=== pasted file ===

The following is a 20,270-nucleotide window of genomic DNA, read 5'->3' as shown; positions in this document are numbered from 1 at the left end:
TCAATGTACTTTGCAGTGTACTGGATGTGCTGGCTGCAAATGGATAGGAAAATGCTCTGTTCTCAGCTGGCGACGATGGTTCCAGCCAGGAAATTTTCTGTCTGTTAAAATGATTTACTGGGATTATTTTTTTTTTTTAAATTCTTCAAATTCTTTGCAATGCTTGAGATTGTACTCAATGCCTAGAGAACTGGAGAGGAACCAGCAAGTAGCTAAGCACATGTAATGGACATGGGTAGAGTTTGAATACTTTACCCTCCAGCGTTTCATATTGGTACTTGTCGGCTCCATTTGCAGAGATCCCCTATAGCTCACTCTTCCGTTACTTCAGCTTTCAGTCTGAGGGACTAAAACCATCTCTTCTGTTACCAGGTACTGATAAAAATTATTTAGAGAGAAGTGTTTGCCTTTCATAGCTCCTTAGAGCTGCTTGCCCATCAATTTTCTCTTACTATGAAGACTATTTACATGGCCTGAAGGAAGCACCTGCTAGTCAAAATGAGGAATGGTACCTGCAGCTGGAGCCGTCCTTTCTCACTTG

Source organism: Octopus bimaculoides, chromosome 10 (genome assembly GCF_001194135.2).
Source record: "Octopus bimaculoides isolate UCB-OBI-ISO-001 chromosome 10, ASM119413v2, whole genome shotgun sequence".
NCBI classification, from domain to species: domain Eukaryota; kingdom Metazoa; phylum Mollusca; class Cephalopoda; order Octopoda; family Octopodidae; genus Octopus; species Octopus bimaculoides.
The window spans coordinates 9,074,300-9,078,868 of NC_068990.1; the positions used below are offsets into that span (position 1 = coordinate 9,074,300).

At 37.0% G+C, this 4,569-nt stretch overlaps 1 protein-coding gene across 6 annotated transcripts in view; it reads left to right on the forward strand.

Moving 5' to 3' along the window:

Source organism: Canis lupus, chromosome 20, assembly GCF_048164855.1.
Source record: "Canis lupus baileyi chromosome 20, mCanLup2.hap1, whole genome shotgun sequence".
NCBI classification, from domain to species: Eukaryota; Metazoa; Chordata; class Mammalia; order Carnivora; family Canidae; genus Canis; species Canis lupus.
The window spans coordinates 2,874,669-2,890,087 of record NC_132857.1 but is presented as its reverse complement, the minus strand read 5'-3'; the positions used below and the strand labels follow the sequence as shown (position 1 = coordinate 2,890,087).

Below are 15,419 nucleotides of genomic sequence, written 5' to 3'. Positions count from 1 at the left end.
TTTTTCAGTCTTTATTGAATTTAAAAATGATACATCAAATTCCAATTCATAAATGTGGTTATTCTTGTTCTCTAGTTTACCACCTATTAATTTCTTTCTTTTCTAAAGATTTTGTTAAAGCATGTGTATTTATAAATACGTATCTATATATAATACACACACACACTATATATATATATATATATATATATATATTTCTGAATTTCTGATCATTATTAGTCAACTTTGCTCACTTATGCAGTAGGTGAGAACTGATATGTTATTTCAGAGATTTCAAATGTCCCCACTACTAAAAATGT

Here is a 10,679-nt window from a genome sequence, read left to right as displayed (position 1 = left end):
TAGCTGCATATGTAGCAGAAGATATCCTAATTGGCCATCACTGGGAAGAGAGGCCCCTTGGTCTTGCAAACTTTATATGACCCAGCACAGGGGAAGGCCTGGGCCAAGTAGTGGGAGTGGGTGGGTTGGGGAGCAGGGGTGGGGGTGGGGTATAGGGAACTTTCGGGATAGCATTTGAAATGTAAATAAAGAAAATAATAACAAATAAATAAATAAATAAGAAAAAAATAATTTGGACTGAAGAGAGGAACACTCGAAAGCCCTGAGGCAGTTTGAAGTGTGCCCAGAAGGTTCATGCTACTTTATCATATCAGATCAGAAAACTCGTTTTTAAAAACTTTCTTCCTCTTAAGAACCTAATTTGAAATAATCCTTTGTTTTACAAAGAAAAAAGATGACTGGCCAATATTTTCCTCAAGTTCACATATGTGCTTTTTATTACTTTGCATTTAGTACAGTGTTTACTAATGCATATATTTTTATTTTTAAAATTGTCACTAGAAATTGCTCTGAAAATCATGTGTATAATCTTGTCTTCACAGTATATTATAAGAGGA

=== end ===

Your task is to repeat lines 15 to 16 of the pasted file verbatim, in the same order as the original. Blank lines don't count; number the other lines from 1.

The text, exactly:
Here is a 10,679-nt window from a genome sequence, read left to right as displayed (position 1 = left end):
TAGCTGCATATGTAGCAGAAGATATCCTAATTGGCCATCACTGGGAAGAGAGGCCCCTTGGTCTTGCAAACTTTATATGACCCAGCACAGGGGAAGGCCTGGGCCAAGTAGTGGGAGTGGGTGGGTTGGGGAGCAGGGGTGGGGGTGGGGTATAGGGAACTTTCGGGATAGCATTTGAAATGTAAATAAAGAAAATAATAACAAATAAATAAATAAATAAGAAAAAAATAATTTGGACTGAAGAGAGGAACACTCGAAAGCCCTGAGGCAGTTTGAAGTGTGCCCAGAAGGTTCATGCTACTTTATCATATCAGATCAGAAAACTCGTTTTTAAAAACTTTCTTCCTCTTAAGAACCTAATTTGAAATAATCCTTTGTTTTACAAAGAAAAAAGATGACTGGCCAATATTTTCCTCAAGTTCACATATGTGCTTTTTATTACTTTGCATTTAGTACAGTGTTTACTAATGCATATATTTTTATTTTTAAAATTGTCACTAGAAATTGCTCTGAAAATCATGTGTATAATCTTGTCTTCACAGTATATTATAAGAGGA